”We also find the reasoning of Helms and Torix persuasive. The phrase ‘any gainful employment’ in the context of Demirovic’s insurance plan may not reasonably be read as denying benefits to a person who is physically capable of any employment whatsoever, so long as it earns a nominal profit. Nor may it be read as allowing an administrator to disregard a claimant’s individual vocational circumstances. To do so would ‘render the plan’s promise of a disability pension hollow for all but the most grievously incapacitated claimants,’ Brown v. Bd. of Trustees of the Bldg. Serv. 32B-J Pension Fund, 392 F.Supp.2d 434, 444 (E.D.N.Y. 2005), would deprive plan participants of their reasonable expectations, and is arbitrary and capricious.
”A finding that a claimant is physically capable of sedentary work is meaningless without some consideration of whether she is vocationally qualified to obtain such employment, and to earn a reasonably substantial income from it, rising to the dignity of an income or livelihood, though not necessarily as much as she earned before the disability.
”This standard reflects the ‘most important purpose’ of ERISA, which is ‘to assure American workers that they may look forward with anticipation to a retirement with financial security and dignity, and without fear that this period of life will be lacking in the necessities to sustain them as human beings within our society.’ S. REP. NO. 93-127 (1973), reprinted in 1974 U.S.C.C.A.N. 4838, 4849.”
Consequently, the court ruled a plan is required to perform both a medical and a ”non-medical assessment as to whether a claimant for disability benefits has the vocational capacity to perform any type of work – of a type that actually exists in the national economy … that permits her to earn a reasonably substantial income from her employment, rising to the dignity of an income or livelihood.”
While not suggesting a particular method to determine vocational capacity, the court directed it must be satisfied ”that the plan’s consideration of the plaintiff’s circumstances is neither arbitrary nor capricious.” To do so, the plan may consider opinions rendered by vocational rehabilitation consultants, transferable skills analyses, or even the Social Security Medical-Vocational Guidelines, a formulation incorporated in the Code of Federal Regulations (20 C.F.R. §404, Subpart P, Appendix 2), which takes into consideration a claimant’s age, education, and past work in addition to medical limitations.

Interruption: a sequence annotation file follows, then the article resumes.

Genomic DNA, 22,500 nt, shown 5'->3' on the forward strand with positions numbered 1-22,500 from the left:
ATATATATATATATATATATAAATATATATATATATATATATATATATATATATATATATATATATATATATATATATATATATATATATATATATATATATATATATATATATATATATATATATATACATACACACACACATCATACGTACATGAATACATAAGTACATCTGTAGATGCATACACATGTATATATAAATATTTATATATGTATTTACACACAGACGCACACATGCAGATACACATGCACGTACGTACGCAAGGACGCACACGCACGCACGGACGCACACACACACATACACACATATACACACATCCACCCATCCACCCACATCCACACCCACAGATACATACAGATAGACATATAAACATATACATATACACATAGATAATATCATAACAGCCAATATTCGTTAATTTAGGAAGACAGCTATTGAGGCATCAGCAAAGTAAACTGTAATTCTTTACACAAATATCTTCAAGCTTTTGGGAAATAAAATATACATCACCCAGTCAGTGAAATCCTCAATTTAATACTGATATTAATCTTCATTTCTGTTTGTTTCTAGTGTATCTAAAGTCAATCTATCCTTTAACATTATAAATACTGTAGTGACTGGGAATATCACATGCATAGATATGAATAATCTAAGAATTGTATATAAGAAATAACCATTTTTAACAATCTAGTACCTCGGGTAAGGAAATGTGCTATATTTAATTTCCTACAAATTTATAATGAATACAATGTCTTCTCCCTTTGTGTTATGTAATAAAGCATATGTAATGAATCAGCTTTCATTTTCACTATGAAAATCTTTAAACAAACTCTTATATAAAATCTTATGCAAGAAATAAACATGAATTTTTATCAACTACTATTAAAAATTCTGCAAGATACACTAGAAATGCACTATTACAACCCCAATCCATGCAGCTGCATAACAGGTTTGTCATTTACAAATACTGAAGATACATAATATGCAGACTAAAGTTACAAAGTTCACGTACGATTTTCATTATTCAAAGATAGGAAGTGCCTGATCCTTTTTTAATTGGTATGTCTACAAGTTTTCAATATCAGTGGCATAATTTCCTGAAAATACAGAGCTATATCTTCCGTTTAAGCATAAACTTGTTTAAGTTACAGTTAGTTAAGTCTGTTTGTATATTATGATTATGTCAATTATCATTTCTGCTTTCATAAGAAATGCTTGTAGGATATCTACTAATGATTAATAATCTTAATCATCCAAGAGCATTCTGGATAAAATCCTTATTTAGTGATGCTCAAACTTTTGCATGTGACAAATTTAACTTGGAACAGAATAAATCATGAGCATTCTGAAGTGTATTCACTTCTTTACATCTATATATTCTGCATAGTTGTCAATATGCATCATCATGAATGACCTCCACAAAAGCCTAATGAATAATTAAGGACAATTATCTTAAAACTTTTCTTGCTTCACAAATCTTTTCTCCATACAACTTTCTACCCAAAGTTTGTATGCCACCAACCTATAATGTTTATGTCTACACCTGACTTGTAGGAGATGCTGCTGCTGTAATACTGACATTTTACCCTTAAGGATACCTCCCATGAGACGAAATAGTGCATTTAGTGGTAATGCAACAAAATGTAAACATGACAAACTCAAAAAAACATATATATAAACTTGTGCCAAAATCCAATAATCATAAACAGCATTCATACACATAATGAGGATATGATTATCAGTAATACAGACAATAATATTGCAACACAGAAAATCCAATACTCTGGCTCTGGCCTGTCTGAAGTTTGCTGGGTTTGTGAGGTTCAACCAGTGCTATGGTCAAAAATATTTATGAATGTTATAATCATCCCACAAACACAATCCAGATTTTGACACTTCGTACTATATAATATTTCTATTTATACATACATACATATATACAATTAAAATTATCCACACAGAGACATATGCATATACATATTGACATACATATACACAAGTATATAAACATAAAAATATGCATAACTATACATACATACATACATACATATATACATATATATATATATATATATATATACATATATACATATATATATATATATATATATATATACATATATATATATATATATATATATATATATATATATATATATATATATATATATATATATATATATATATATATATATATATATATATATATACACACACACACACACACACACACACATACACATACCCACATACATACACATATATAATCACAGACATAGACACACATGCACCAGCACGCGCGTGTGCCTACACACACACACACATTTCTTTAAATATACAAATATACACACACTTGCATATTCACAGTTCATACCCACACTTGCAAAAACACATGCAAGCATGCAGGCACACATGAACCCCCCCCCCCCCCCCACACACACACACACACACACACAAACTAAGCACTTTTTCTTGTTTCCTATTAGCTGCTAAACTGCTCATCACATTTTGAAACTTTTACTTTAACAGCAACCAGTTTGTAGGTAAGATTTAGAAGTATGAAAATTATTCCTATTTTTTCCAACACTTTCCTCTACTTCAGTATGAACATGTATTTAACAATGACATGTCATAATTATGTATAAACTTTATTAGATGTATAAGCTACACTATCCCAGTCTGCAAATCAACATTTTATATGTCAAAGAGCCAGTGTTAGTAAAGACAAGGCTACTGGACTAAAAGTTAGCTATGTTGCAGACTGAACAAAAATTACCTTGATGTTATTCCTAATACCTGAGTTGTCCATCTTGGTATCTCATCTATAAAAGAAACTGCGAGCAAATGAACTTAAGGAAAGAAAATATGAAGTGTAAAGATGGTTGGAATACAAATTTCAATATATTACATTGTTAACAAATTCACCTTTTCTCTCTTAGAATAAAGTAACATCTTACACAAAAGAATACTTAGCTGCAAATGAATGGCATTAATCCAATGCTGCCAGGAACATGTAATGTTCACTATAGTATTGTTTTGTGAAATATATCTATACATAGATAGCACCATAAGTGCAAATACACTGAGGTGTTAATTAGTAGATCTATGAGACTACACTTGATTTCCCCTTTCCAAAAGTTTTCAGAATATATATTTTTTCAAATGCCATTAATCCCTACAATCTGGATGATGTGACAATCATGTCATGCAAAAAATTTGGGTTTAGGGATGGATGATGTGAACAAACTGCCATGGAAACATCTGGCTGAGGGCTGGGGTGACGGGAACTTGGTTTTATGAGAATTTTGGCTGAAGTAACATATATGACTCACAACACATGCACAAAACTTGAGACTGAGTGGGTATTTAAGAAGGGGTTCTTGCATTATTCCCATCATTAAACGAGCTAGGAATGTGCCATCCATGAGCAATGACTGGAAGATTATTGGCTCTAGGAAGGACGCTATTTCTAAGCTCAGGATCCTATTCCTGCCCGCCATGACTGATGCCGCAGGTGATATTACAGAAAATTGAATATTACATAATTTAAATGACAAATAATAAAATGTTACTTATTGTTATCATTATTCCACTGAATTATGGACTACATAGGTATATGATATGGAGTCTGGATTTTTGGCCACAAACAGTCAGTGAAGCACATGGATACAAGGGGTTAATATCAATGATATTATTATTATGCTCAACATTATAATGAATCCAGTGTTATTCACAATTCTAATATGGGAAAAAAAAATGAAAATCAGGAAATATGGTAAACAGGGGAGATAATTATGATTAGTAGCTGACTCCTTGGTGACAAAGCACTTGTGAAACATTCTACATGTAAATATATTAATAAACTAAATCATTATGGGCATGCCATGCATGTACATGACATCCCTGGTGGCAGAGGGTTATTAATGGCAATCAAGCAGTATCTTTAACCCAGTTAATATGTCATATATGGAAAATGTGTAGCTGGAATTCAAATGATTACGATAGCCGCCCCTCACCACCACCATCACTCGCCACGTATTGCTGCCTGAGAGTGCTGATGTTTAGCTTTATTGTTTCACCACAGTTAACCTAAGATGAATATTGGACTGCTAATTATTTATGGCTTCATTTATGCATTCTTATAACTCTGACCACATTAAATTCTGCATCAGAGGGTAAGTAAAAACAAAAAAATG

It is refreshing to see an opinion like Demirovic. Both Helms and Torix seemed to have been forgotten as the courts have become more lenient in accepting plan interpretations that appear to push the envelope of being arbitrary and capricious. Of course, what the 2d Circuit ruled in this opinion is just simple common sense. The mere fact that someone may be physically capable of working does not automatically mean there is a realistic possibility of employment.
In this case, the plaintiff was in an age category the Social Security Administration would deem ”advanced age,” was not fluent in English and had only worked at a strenuous job. She clearly had no skills transferable to work in a sedentary job without identifying what jobs she could perform in view of her age, education, and job experience. A similar conclusion was reached in Brown v. Board of Trustees of the Building Service 32B-J Pension Fund, 392 F.Supp.2d 434 (E.D.N.Y. 2005), which was cited in this opinion, as well as in Poulos v. Motorola Long Term Disability Plan, 93 F.Supp.2d 926 (N.D.Ill. 2000), a case my firm litigated. The court’s recognition of the purpose of the ERISA statute as well as the underlying basis for disability benefits is also a key aspect of this ruling, similar to the recognition in Radford Trust v. Unum Life Insur. Co. of America, 321 F.Supp.2d 226, 240 (D.Mass. 2004) that ”decisions whether and how to ensure that disability does not lead to poverty are obviously of great societal importance.”
This ruling goes a long way toward fulfilling the promise made when an employer offers an employee insurance against disability and the employee, in time of need, has to rely on the availability of those benefits.
This article was initially published in the Chicago Daily Law Bulletin.